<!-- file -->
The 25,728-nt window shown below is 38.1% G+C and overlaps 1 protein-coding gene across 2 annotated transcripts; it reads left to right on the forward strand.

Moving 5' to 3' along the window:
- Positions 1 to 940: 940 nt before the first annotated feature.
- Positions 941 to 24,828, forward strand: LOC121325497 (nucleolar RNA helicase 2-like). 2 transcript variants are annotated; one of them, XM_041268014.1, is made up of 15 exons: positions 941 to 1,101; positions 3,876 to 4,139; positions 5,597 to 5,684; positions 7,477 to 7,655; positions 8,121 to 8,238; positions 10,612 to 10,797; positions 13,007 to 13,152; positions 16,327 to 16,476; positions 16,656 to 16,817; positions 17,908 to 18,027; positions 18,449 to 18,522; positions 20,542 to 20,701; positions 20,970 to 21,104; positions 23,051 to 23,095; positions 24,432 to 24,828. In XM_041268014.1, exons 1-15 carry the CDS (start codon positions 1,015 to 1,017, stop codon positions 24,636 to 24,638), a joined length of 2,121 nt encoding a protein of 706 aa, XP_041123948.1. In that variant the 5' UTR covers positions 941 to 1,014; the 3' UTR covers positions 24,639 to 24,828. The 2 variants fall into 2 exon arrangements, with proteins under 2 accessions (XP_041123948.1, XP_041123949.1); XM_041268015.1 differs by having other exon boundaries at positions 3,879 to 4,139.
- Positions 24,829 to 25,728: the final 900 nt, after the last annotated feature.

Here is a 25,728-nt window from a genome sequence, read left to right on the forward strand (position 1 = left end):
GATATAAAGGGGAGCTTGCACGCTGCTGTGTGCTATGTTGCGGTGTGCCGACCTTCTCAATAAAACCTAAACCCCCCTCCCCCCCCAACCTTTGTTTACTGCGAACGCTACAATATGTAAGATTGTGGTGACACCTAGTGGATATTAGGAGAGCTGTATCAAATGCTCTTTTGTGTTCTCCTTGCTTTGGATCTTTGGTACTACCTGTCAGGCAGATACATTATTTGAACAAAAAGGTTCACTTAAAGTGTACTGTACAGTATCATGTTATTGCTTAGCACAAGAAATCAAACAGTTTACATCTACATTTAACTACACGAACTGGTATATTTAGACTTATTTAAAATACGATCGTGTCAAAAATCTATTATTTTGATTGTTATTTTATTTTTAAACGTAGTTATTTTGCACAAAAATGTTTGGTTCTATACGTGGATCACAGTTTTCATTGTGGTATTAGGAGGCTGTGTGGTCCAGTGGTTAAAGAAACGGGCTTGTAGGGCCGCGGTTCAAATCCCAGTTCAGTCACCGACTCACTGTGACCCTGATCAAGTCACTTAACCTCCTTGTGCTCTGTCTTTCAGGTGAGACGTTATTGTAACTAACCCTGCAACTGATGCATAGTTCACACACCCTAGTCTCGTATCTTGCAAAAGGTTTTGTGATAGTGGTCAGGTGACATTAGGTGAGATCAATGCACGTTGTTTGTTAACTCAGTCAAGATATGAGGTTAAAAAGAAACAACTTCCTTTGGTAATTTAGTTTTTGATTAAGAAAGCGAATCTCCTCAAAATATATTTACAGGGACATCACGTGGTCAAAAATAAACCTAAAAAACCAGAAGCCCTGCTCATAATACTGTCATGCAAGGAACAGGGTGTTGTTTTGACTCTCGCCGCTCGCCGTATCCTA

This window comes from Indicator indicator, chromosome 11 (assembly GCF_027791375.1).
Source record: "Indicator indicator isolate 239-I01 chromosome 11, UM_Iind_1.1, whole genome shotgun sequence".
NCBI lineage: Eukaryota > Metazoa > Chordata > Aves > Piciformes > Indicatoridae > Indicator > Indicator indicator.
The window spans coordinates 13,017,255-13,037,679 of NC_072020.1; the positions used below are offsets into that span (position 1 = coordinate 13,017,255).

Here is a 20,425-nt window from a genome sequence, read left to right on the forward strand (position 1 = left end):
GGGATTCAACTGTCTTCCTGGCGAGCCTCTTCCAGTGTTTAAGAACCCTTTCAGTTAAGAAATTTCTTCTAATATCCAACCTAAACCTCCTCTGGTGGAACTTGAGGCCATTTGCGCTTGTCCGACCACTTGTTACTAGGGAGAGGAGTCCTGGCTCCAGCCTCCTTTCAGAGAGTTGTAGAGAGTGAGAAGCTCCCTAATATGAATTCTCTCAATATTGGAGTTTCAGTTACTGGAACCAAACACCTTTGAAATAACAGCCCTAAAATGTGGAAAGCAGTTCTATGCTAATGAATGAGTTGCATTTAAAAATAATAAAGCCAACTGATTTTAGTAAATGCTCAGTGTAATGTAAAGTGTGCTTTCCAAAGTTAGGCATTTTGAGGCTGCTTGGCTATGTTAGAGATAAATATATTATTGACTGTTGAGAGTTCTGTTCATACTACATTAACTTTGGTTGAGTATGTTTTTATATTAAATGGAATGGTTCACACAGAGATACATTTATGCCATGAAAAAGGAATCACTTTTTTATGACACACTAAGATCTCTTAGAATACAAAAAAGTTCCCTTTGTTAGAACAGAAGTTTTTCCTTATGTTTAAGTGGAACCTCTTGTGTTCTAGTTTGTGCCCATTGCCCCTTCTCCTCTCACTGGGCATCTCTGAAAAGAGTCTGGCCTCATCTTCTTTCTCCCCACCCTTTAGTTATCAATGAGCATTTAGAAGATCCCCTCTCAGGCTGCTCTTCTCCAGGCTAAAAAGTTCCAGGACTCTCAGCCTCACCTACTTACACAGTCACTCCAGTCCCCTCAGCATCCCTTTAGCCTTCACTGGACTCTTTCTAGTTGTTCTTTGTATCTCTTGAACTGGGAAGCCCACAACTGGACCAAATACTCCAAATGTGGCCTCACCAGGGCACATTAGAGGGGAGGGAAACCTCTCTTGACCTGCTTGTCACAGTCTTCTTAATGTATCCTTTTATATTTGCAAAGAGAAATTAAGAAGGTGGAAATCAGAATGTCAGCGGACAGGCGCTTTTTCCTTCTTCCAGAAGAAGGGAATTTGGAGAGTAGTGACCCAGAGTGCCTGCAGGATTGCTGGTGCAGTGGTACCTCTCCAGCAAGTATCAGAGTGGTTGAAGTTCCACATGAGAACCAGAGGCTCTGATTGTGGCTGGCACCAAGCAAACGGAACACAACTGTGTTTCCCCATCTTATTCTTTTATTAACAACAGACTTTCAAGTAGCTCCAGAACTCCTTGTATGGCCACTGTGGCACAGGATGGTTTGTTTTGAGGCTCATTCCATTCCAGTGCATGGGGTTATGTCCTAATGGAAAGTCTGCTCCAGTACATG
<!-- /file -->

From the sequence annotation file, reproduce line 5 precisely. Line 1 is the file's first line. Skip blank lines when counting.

- Positions 24,829 to 25,728: the final 900 nt, after the last annotated feature.